Members of Civil Society groups yesterday in Abuja marked the ‘National Day of Mourning’ for all victims killed across the country. Emotions were freely betrayed as Nigerians from all walks of life converged on the Unity Fountain to mourn and remember the victims of various violent killings across the country.

Clad in black T-shirts with the inscription ‘OneDeathTooMany’, the mourners held flowers as a sign of honour to the departed, many of them weeping profusely in public. Members of civil society groups, human rights activists and family members of the victims were in attendance to remember those who have lost their lives in extra- judicial killings, herdsmen, kidnappers and armed robbery attacks.

According to Prof. Chidi Odinkalu, the convener and former chairman, National Human Rights Commission (NHRC), the essence of the event was to show solidarity to and console the grieving communities across the country.

“The government is losing territory to armed bandits who are killing Nigerians and the same government who should lead us against these things are now the ones dividing Nigerians,” he said.Also, a multimedia and human rights group in South Africa, White Coat Center, has urged the Federal Government to take immediate actions against incessant killings in the country.

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In a letter signed by its founder, Mr. Adebayo Okeowo, to commemorate the national day of mourning, the group said it is displeased with the manner in which the government has handled the loss of lives with no urgency to stop killings of innocent Nigerians.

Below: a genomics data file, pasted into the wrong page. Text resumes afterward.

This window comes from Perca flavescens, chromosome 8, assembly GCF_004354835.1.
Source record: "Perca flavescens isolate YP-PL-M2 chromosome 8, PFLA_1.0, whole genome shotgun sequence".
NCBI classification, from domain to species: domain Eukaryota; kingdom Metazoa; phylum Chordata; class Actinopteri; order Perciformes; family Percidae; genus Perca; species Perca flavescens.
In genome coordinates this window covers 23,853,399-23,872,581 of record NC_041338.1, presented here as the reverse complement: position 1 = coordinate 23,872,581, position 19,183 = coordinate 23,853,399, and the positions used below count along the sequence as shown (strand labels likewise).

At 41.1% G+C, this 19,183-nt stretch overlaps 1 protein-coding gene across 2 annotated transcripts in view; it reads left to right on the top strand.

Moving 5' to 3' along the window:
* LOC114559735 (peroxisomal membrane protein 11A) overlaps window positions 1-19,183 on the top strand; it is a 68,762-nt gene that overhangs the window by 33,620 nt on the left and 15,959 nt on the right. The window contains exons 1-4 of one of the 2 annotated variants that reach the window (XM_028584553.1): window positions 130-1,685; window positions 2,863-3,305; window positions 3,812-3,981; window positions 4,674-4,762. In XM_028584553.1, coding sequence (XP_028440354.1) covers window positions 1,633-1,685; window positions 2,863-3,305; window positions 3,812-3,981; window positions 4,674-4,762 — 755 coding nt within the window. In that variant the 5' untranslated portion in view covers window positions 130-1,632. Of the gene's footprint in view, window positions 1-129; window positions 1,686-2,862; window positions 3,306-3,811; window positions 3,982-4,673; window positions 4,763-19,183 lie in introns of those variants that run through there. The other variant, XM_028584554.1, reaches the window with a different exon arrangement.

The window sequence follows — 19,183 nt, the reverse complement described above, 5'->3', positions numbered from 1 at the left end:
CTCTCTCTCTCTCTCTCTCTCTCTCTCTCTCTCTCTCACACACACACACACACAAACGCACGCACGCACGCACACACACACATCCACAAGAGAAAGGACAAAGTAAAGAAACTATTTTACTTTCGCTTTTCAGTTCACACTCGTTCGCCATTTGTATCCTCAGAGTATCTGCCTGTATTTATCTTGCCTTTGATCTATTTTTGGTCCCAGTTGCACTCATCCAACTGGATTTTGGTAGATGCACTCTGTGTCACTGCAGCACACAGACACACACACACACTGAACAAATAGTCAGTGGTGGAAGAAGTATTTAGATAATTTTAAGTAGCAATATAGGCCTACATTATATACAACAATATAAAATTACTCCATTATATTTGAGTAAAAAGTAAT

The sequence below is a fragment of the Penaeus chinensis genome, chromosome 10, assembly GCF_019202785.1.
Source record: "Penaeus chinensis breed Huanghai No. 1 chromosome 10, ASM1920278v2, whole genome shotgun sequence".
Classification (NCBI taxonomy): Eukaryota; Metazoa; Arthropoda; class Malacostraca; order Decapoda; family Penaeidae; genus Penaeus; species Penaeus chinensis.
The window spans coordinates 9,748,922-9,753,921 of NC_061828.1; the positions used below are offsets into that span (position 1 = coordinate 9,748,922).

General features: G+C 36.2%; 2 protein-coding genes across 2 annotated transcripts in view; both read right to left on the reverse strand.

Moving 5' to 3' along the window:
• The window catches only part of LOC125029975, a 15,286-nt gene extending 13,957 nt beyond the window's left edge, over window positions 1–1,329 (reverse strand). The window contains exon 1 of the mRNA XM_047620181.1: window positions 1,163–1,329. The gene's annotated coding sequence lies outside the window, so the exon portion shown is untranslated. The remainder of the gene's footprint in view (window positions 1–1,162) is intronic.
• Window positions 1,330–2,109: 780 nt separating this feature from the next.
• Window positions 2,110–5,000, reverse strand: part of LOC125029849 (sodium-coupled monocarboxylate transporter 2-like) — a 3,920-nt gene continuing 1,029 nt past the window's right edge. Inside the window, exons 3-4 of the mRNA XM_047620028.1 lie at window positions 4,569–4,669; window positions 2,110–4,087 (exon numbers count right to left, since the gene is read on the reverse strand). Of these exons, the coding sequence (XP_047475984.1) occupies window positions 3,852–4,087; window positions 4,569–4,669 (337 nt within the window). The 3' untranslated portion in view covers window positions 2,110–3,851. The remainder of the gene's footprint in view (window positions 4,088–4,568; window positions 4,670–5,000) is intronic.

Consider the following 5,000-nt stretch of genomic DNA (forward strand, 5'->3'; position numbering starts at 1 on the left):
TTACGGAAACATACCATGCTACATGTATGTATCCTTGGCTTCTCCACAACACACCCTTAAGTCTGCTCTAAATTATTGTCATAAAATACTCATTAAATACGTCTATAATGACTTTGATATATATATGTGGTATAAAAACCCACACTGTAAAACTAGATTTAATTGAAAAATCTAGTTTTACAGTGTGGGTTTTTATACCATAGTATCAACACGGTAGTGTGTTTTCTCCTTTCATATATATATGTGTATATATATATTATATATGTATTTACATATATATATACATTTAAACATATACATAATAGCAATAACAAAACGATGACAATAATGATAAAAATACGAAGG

The group also pleaded with the government to put better policies in place to safeguard Nigerians in the diaspora, citing cases of xenophobic attacks on Nigerians living in South Africa. “We need the government to show that it cares by holding to account those responsible for every senseless killing that has the nation grieving from North to South, East to West”.

In the same vein, Enough Is Enough Nigeria group stated that killings have risen drastically in recent times, as Nigerians wake up daily to fresh news of mass atrocities, which have become a norm in the country.

According to the group about 1,878 persons have been killed in Benue State, 222 disappeared and 750 grievously wounded and has affected 12 local government areas and more than 10 per cent of Benue State’s population between 2013 and 2016.The group also stated that in the first 70 days of 2018, over 1,400 person were killed violently across the country, an average of nearly 40 per state and the Federal Capital Territory.

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“Extra-judicial killings of Nigerians in the hands of uniformed services are reported to be in thousands annually. If our politicians are not going to provide leadership in addressing it, then we have a duty to say enough is enough!”